Prevention Beats a Cure: Lung Cancer and Home Radon Levels

While most of the leading causes of lung cancer, such as cigarette smoking and secondhand smoke, can be easily identified and avoided, one substantial cause isn’t as easily identifiable: radon gas. Exposure to radon is a dangerous environmental hazard, but a big part of what makes it so frightening is that it is undetectable by the human senses. Sometimes, you won’t know that you have been exposed to dangerous levels until it is too late, which is why it’s essential to be proactive and reduce your risk of radon exposure before it has the chance to affect your health.

According to EPA estimates, radon is the leading cause of lung cancer among non-smokers, resulting in around 21,000 deaths every year. The health hazard posed by radon to smokers is even more substantial because the carcinogenic properties of radon and smoking are synergistic, resulting in smokers being approximately eight times more likely to die of lung cancer.

Lung cancer has one of the lowest survival rates of any form of cancer. For years, doctors have urged people to quit smoking because of its dangers to their physical health. It wasn’t until 2005 that the US Surgeon General issued a national health advisory acknowledging the catastrophic health effects that radon can cause. Homeowners need to take action — and quickly — to help mitigate the effects of radon on their health.

What is radon?


Radon is an inert, colorless, odorless gas, which is a substantial part of what makes it so dangerous. No one can detect the presence of radon by natural means, and as such, testing must be performed to identify what level of radon may be present in a building. Radon is the product of the radioactive decay of trace uranium in rock and soil. While small amounts of radon naturally occur in the atmosphere, when drawn into a building by temperature and pressure differentials, the levels at which radon may be found can be far more dangerous.

When radon gas decays, whether in one’s lungs or within room air, it produces both high energy particles and decay products which are themselves radioactive.   Additionally, in room air, the decay products can attach to easily-inhaled particles such as housedust. When an individual inhales these particles — and the radioactive decay products attached to them — they get lodged in their lungs, allowing them the opportunity to damage and alter DNA, which can then potentially cause lung cancer. These processes are what makes radon such a potent and dangerous carcinogen.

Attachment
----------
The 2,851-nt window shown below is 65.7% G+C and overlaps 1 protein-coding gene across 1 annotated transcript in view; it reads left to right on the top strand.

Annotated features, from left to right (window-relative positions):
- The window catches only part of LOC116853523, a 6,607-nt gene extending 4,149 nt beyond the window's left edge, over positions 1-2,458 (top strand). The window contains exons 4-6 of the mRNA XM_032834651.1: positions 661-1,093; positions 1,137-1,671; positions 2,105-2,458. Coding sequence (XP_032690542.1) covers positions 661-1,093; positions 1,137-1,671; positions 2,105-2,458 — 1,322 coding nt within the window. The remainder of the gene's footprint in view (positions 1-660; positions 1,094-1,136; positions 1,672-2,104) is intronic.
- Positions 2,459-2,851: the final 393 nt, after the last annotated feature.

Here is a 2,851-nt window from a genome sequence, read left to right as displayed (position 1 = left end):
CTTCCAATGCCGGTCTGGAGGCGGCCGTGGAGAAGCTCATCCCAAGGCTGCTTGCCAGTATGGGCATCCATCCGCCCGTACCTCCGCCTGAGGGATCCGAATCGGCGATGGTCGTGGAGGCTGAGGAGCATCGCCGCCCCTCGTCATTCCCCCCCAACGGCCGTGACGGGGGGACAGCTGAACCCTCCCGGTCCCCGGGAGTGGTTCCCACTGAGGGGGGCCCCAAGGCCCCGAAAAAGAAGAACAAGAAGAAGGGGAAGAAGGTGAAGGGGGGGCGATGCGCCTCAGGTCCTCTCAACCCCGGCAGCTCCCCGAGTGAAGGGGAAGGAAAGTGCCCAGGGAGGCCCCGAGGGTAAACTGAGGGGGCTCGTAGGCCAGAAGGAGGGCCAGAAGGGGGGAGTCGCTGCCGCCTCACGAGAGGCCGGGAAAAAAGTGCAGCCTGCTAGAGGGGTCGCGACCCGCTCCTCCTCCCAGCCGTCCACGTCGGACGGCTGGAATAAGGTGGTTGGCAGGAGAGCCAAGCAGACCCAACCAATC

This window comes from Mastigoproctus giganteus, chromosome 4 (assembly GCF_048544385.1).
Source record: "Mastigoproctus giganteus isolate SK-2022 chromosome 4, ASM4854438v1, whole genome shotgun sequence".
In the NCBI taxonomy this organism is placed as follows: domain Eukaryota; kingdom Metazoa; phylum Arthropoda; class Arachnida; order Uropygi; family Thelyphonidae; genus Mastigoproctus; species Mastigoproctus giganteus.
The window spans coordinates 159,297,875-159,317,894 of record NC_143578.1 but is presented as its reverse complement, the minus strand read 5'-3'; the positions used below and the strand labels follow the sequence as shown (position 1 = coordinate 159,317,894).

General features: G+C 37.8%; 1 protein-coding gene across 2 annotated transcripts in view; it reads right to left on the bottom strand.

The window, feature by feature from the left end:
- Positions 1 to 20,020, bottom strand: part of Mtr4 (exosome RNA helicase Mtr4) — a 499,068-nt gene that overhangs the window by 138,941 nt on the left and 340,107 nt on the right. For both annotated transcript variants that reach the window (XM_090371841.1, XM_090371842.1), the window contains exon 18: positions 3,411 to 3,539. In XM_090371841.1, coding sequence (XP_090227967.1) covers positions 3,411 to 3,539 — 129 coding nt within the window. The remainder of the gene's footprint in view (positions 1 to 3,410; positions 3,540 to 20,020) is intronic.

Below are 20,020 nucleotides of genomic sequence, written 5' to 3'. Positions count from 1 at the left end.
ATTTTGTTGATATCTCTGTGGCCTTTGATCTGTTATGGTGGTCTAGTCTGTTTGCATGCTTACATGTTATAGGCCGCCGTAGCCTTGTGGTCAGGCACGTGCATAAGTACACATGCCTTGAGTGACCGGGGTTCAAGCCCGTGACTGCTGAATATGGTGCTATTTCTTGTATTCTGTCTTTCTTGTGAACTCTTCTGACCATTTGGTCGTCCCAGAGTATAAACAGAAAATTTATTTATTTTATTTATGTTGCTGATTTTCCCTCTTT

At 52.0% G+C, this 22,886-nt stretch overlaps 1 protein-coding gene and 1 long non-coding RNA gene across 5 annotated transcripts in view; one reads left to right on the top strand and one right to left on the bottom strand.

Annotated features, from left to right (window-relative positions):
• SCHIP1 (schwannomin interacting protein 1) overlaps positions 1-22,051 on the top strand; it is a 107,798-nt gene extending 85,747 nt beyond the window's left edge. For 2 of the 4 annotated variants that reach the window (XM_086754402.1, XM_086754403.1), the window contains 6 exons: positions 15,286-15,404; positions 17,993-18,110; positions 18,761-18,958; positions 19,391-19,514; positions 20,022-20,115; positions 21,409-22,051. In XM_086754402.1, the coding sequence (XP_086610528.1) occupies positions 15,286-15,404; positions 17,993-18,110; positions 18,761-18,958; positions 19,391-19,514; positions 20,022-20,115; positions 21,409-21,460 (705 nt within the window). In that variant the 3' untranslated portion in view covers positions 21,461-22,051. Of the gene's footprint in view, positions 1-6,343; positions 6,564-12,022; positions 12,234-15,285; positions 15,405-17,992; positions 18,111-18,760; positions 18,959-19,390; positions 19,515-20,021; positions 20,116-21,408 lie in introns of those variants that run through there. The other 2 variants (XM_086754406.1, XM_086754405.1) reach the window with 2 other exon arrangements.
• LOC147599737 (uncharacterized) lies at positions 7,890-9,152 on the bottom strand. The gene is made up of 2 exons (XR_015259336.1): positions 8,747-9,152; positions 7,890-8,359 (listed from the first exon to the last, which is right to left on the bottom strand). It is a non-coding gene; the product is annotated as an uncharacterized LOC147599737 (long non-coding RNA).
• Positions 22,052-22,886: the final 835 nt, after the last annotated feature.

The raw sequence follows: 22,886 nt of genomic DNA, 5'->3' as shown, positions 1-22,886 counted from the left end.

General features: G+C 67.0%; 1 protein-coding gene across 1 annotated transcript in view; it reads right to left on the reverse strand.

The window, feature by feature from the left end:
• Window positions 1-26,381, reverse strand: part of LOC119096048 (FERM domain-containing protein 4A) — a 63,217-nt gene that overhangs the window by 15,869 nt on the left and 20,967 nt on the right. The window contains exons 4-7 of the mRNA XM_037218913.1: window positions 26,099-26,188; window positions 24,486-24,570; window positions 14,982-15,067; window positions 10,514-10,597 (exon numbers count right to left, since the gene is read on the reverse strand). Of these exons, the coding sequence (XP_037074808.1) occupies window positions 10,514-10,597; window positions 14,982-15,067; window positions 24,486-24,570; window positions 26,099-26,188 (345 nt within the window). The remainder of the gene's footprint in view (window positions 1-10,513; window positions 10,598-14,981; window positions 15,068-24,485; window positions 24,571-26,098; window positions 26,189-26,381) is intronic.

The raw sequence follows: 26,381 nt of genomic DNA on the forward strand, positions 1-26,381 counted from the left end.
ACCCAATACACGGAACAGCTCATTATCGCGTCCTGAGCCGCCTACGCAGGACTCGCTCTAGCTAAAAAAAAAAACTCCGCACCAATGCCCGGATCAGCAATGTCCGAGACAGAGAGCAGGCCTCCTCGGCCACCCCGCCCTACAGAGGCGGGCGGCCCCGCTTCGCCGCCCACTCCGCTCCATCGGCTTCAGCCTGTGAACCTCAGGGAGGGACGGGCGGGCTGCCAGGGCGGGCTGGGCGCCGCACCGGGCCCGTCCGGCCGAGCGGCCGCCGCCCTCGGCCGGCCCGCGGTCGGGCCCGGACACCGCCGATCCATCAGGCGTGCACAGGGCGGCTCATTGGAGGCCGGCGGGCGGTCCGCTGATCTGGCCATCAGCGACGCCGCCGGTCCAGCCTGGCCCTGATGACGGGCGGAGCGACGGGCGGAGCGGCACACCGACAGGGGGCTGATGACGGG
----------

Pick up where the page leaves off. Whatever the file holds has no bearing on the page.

Radon gas can be found in any building, such as homes, apartment buildings, daycare centers, commercial buildings, and even schools. The gas tends to enter buildings through cracks in the foundation due to temperature and pressure “chimney effects,” and then gets trapped in areas of poor ventilation, such as basements. When this gas accumulates to levels above 4 pCi/L, the threshold defined by the EPA, it is vital to take corrective action before the exposure becomes too prolonged.

The importance of continuous radon monitoring


Thankfully, there are professional and consumer tests available to test for and identify the radon levels in your home or building. Knowing this information can be helpful in cases where an individual suspects that they may be exposed to radon at a dangerous level exceeding 4 pCi/L. Still, the reality is that radon levels can be highly volatile, affected by factors such as weather-based atmospheric conditions such as temperature and barometric pressure.

Because of the fluctuating nature of radon levels, a single test — or even a series of tests over a short period — may be ineffective at identifying whether or not you are at risk of radon exposure and developing lung cancer. Instead, you must continuously monitor the radon in your home or building. This often involves a professional coming in and deploying a device that allows them to monitor radon levels, and to recommend mitigation measures when levels pass the EPA’s guideline thresholds.

When radon is present in levels between the ambient outdoor level of 0.4 pCi/L and 2 pCi/L, it can be difficult to reduce it further. However, once levels exceed 2 pCi/L — but especially once they exceed 4 pCi/L — a professional must be brought in to mitigate the levels. This can be done by increasing the home’s ventilation or taking measures to seal cracks and penetrations in slabs or foundations. .

While homeowners would like to think that the radon levels in their homes are likely safe enough, there is no way to know whether you are being exposed to this radioactive gas at harmful levels unless you test for it. The best way to ensure that you are safe from the leading cause of lung cancer among non-smokers is proactive, continuous radon monitoring. If you opt for continuous monitoring, and notice that radon levels are beginning to rise abnormally high, you can take simple measures to increase ventilation, or, if sustained, consult a radon professional. 


Opinions expressed by The Chicago Journal contributors are their own.

Allen Braun

Allen is a freelance writer and environmentalist whose main topic is all about nature, health, lifestyle, music and travel. He’s an outspoken person and joins groups and organizations that protects the animal rights and advocate of nature.

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